As 2022 comes to a close, Accuracy in Media is wrapping up the very worst media blunders from the year. See yesterday’s piece here, and come back tomorrow to see the next on our list.
Teen Vogue has been, as we’ve been noting, deliberately misleading its teen readers over this past year. That someone runs a propaganda magazine, well, there are plenty of those around, think any of the political ones. But something aimed at teens, something supposedly about fashion and memes, that this is misinforming, providing disinformation, isn’t so cute. Especially as the claim of Teen Vogue itself is that it’s “Educating the influencers of tomorrow”.
Unless the education is meant to be misleading so as to influence that future of course. Which is what we think is in fact happening. Teen Vogue is being run, in part, as a political propaganda outlet. Our proof?
We know that Ron DeSantis is the next great hope of the Republican Party, Well, parts of it at least. So, Teen Vogue lies about Florida’s response to covid. Tells us – and more importantly, its teenage readers – that the death rate was worse there than in other places when in fact Florida did better than the average U.S. state.
When discussing teacher incomes, they repeat the worst of the union propaganda on the subject. Using starting salaries, not average, entirely leave out all those things like paid time off, pensions and so on. They even complain about how teachers have student loans, without mentioning that public school teachers get their loans forgiven after 10 years. Educating teens does mean telling them the truth. They do much the same earlier in the year when they simply repeat union claims about teacher wages without any actual thought or consideration at all.
Even on simple basics, they manage to get politics wrong – neither the House nor the Senate are term limited for example. If you get that sort of stuff wrong what else politically are you ignorant of? As we contend, much of the rest of it is not really ignorance, it’s deliberate misinformation.
We did think that this particular misunderstanding was more amusing than nefarious. The University of Florida is a public institution. So, who runs it and how they do is something subject to politics – that’s what politics is, how public institutions are run. But the complaint is that UF is being run by politics.
Teen Vogue scares the pants of its readers by repeating that old lie about 26% of female students being raped or sexually assaulted while at college. If this were true no one would allow daughters or sisters to go to college of course. Nor would any wish to. The original number of 26% includes “nonconsensual sexual contact” which includes being brushed against. Something that shouldn’t happen, of course it shouldn’t, but it is indeed different from rape or sexual assault in the usual meanings of those words.
The direction of the propaganda is perhaps clearest in this piece. An election guide – good, educate the young about our democracy. But the only election campaigns that any might wish to aid or help? All Democrats? Really? Then why have an election?
There has long been a union campaign to have the special exemption from the minimum wage for the differently abled abolished. Teen Vogue supports this without even suggesting that there might be a reason for its existence. This is not educating.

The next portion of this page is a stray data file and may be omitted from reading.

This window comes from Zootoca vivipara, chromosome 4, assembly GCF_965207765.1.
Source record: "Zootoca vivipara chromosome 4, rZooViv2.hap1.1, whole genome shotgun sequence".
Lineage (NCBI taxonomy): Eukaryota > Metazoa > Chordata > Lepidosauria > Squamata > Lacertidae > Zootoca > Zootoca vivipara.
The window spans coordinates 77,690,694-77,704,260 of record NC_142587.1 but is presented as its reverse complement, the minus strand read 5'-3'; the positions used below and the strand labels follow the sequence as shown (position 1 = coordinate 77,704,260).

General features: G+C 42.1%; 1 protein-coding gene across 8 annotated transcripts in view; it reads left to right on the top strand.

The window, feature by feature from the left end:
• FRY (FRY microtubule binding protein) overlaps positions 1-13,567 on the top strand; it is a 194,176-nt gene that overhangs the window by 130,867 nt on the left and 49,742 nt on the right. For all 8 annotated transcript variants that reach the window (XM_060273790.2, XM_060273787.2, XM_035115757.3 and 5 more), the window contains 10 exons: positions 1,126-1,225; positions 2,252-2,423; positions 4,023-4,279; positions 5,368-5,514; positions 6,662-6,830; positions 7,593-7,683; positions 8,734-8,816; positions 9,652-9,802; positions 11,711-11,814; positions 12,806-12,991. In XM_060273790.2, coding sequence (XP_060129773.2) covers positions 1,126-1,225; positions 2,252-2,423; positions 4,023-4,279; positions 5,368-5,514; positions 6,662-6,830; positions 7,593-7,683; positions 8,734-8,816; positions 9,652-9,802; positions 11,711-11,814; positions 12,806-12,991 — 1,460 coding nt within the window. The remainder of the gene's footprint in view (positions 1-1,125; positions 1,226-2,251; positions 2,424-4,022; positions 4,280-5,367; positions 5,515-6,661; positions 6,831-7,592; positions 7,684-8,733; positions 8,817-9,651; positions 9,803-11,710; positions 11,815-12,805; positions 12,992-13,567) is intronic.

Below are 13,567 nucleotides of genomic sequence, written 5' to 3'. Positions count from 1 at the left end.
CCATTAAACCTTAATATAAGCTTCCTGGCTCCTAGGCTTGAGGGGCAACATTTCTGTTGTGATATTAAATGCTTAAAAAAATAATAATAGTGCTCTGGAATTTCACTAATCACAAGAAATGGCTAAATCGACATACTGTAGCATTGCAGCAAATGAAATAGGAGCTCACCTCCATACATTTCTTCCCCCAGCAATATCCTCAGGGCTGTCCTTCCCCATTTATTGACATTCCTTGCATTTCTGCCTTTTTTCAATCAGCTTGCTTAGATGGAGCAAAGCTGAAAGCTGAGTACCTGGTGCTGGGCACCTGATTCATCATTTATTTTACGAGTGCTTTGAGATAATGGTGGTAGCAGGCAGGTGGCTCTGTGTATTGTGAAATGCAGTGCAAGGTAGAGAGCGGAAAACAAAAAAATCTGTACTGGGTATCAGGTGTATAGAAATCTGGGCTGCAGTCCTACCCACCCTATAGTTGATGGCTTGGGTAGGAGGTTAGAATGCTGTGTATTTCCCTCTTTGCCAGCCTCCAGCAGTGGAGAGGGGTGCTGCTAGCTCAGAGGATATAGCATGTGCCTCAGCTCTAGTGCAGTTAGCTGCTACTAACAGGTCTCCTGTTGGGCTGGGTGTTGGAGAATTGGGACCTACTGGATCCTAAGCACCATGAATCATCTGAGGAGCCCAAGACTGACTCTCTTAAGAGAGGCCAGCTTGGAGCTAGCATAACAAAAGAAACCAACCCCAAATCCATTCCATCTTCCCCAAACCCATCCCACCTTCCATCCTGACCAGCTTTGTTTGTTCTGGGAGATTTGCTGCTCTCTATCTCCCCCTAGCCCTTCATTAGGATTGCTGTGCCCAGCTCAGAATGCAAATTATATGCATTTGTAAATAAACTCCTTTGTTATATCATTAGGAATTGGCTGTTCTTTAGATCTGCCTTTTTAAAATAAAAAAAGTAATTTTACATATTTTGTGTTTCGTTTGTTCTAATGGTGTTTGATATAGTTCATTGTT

We even find bias on the subject of education itself. Standardized testing is not to decide that some are better than others. We are all good at some things, bad at others. So, test all to find out which. But apparently those tests its readers are about to go through are bad because.
Given that mission to educate, even we were surprised that Teen Vogue wants to ban advertising from pregnancy crisis centers. The desire is because such centers – resolutely anti-abortion as they are – deliver what Teen Vogue considers to be the wrong education. Which does rather kill off that idea that free speech is the way to arrive at the truth.
We took issue with its attempt at a dictionary on the very reasonable grounds that they got the definitions they were pushing wrong. We know they don’t like capitalism for example, but they can’t even define it correctly.
Yes, things do get worse. Teen Vogue insists that gun makers can’t be sued for negligence and then detail a case in which a gun maker was successfully sued for negligence. Contradicting yourself in your own piece is perhaps a useful education in what not to do.
One piece violates the most important lesson that economics classes try to get across. Everything – but just everything – in life is a trade off. Claiming that we don’t have a trade-off between the environment and good jobs is thus horrible misinformation.
Sticking with the climate they get emissions statistics horribly wrong. They claim that the 1% who make 50% of all flying emissions are “them”. The really rich, the billionaires. When in fact, near all of Teen Vogue’s readers will be members of that global 1% that produce that 50%. Telling the readers that it’s “them”, the others, that are the problem, not you, or us, is misleading.
Then there’s the just plain nonsense, Witches’ spells to deal with the patriarchy? And an article that isn’t, in fact, being run as a joke?
Teen Vogue ranks at No. 449 for news and media outlets in the U.S. It gains 5 million visits a month from this position. It claims that it – as we’ve already pointed out – “Educates the influencers of tomorrow”. We do think that’s a noble goal and it’s one that we share.
It’s just that Teen Vogue is so horribly misleading in the education that it provides. Here we’ve only included a portion of the errors that we pointed out in the second half of 2022. Believe us – or read the archives to see – the first half of 2022 wasn’t any better.